Luis Amadeo Prieto-Pineda v. William P. Barr

United States Court of Appeals For the Eighth Circuit ___________________________ No. 19-1347 ___________________________ Luis Amadeo Prieto-Pineda Petitioner v. William P. Barr, Attorney General of the United States Respondent ____________ Petition for Review of an Order of the Board of Immigration Appeals ____________ Submitted: March 12, 2020 Filed: May 28, 2020 ____________ Before ERICKSON, GRASZ, and KOBES, Circuit Judges. ____________ ERICKSON, Circuit Judge. Luis Amadeo Prieto-Pineda (“Prieto-Pineda”) is a citizen of El Salvador who, after conceding removability, sought asylum, withholding of removal, and relief under the Convention Against Torture (“CAT”). The Immigration Judge (“IJ”) found the asylum application was time-barred and denied withholding and CAT relief on the merits. The Board of Immigration Appeals (“the Board”) dismissed the appeal. We have jurisdiction under 8 U.S.C. § 1252 and affirm. I. Background Prieto-Pineda, a citizen and native of El Salvador, was the president of a local fishing cooperative in Canton El Escobal. As president of the cooperative, Prieto- Pineda controlled the cooperative’s boats. Members of Mara 18, a prominent criminal gang in Canton El Escobal, approached Prieto-Pineda seeking rides on the fishing cooperative boats to nearby islands and ports so the gang could avoid crossing the territory of its rival, MS-13. Prieto-Pineda agreed to provide rides to Mara 18 gang members in exchange for payment. During the trips, Prieto-Pineda overheard the gang members discussing the murder of people who had refused to help them. The gang members tried to recruit Prieto-Pineda but he demurred. When the Mara 18 gang members reduced the payment to Prieto-Pineda to gas reimbursement only, Prieto-Pineda declined to provide further access to the boats. Unhappy with Prieto-Pineda’s actions, Mara 18 gang members repeatedly came to his home late at night to threaten him. They stole animals from Prieto-Pineda’s farm, threw dead animals and rocks on his roof, and generally frightened his family. When these incidents occurred, Prieto-Pineda called the police and officers regularly arrived and frightened away the intruders with their sirens. Prieto-Pineda’s fears extended to MS-13 gang members because he was afraid they knew that he had been providing rides to Mara 18 members. Concerned for his safety, Prieto-Pineda left El Salvador and entered the United States through Texas in 2013 without being admitted or paroled. In September 2013, Prieto-Pineda was charged with removability and placed on bond pending his removal hearing. Without notifying the Department of Homeland Security, Prieto-Pineda left Texas for Minnesota and failed to appear at his removal hearing. From 2014 to 2017, Prieto-Pineda resided in Minnesota and maintained regular contact with his wife in El Salvador until her death in 2016. During these -2- conversations, she reported receiving threats from Mara 18 members. The gang members, apparently upset because Prieto-Pineda redistributed the cooperative’s boats among its members, stole the boat Prieto-Pineda had left for his family. In 2014, Prieto-Pineda’s wife described being pregnant as a result of a rape, giving birth to a child the following year. In 2016, Prieto-Pineda learned that his wife had been murdered. He does not know if Mara ...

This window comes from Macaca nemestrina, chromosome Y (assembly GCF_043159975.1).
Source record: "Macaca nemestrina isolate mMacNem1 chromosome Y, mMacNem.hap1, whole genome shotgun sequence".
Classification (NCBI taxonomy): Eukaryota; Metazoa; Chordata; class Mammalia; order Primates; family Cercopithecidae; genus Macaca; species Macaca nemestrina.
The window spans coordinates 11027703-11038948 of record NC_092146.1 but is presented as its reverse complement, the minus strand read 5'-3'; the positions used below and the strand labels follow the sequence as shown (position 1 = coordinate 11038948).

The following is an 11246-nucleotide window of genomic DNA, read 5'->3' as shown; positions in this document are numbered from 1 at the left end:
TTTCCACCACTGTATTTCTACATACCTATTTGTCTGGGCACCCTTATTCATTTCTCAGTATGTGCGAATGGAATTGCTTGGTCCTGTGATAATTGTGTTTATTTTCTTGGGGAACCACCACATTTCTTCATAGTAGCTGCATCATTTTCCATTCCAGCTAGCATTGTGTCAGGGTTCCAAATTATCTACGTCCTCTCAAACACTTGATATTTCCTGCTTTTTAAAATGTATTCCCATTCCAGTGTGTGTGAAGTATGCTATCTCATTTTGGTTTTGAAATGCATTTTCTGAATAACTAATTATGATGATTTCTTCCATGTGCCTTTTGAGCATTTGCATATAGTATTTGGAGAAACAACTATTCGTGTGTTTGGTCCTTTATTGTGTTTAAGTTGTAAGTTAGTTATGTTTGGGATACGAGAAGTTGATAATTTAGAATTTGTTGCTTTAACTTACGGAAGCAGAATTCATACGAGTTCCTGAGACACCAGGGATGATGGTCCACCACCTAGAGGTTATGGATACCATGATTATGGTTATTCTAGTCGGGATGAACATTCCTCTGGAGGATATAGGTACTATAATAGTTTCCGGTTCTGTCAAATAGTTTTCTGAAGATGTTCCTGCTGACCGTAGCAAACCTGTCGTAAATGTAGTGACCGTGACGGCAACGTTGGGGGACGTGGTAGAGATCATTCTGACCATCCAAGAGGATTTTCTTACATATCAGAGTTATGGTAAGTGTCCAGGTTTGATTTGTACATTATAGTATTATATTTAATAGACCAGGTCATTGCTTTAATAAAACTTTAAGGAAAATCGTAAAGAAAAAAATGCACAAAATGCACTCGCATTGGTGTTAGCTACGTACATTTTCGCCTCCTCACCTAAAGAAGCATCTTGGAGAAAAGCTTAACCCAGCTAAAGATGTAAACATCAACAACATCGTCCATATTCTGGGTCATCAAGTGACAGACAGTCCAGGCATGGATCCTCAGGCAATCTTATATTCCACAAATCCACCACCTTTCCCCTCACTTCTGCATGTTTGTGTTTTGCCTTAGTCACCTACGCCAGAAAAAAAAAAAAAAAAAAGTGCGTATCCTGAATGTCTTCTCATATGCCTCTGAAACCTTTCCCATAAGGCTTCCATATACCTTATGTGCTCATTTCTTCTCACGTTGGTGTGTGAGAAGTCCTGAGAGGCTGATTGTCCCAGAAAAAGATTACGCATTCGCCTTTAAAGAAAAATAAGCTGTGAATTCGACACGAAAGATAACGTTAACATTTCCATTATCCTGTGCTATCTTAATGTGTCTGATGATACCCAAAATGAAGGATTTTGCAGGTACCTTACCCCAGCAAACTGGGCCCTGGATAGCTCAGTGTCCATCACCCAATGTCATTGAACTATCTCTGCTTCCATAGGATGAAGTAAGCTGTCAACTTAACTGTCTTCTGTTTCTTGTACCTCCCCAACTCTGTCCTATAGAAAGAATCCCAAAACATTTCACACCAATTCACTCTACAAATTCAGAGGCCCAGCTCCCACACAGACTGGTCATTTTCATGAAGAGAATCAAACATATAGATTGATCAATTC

Original document
Source: All recent Immigration Decisions In All the U.S. Courts of Appeals